Evolution in a toxic world: how life responds to chemical threats.

Evolution in a toxic world: how life responds to chemical threats. Emily Monosson.

Washington DC: Island Press, 2012. Octavo, line drawings, fine copy in dustwrapper.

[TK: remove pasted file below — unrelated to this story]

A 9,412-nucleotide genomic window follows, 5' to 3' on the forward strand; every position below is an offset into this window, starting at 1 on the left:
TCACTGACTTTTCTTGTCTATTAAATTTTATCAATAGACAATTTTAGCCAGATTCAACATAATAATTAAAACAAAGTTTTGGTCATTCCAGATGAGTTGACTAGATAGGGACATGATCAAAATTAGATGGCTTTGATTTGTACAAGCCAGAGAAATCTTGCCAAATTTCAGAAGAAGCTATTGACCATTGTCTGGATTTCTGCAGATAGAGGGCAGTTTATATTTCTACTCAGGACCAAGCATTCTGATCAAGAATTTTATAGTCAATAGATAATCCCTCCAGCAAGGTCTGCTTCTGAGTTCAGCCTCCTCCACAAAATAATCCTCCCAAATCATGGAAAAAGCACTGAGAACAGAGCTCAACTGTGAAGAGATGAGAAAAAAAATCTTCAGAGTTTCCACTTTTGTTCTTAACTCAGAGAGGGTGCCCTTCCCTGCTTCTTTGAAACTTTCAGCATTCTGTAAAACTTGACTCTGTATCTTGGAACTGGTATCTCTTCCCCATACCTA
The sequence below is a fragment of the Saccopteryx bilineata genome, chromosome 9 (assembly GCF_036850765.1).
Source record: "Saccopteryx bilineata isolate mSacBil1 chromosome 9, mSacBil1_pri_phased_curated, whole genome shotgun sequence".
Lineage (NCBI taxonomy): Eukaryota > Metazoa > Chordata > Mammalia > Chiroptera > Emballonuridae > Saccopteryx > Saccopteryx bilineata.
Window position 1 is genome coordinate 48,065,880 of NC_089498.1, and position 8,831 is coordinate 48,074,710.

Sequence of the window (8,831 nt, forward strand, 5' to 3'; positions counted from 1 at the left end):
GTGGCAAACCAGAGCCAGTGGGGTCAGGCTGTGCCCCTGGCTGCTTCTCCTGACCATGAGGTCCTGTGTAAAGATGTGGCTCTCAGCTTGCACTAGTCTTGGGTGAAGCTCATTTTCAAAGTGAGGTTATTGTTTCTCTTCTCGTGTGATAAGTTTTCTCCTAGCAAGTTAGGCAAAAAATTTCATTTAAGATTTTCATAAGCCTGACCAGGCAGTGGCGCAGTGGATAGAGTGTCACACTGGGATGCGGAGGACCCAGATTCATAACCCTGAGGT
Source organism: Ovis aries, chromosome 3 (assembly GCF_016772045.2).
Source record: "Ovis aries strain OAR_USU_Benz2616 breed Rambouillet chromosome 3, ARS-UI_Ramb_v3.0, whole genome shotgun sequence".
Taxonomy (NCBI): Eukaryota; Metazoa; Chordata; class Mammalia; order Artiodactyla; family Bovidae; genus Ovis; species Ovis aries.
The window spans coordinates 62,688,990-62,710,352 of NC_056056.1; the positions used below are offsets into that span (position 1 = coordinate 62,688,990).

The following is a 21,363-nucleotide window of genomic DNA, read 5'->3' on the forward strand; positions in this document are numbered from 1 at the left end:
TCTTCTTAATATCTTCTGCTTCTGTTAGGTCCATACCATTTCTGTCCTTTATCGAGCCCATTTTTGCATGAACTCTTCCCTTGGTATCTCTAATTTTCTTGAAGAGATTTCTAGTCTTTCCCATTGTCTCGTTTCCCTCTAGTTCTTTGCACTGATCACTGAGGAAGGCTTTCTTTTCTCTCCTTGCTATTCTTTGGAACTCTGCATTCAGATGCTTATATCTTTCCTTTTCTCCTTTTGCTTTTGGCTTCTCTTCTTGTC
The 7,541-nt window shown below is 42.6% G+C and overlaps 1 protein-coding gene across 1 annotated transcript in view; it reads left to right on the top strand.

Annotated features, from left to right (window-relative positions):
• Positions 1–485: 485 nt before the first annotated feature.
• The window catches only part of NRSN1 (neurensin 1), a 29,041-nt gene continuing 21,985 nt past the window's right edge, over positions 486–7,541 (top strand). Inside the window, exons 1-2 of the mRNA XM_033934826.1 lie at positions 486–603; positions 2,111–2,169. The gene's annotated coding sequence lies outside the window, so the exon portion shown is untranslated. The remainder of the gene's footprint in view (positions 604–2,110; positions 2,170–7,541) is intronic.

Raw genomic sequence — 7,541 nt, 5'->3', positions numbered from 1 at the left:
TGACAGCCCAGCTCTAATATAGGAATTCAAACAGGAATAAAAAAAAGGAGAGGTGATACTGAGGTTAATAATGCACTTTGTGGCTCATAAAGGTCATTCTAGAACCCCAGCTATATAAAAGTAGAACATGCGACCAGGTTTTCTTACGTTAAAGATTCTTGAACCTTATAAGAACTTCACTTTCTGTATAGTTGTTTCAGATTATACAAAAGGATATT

With BPA in baby bottles, mercury in fish, and lead in computer monitors, the world has become a toxic place. But as Emily Monosson demonstrates in her groundbreaking new book, it has always been toxic. When oxygen first developed in Earth's atmosphere, it threatened the very existence of life: now we literally can't live without it. According to Monosson, examining how life adapted to such early threats can teach us a great deal about today's (and tomorrow's) most dangerous contaminants. While the study of evolution has advanced many other sciences, from conservation biology to medicine, the field of toxicology has yet to embrace this critical approach. In "Evolution in a Toxic World", Monosson seeks to change that. She traces the development of life's defence systems - the mechanisms that transform, excrete, and stow away potentially harmful chemicals - from over three billion years ago to today. Beginning with our earliest ancestors' response to ultraviolet radiation, Monosson explores the evolution of chemical defences such as antioxidants, metal binding proteins, detoxification, and cell death. As we alter the world's chemistry, these defences often become overwhelmed faster than our bodies can adapt. But studying how our complex internal defence network currently operates, and how it came to be that way, may allow us to predict how it will react to novel and existing chemicals. This understanding could not only lead to better management and preventative measures, but possibly treatment of current diseases.

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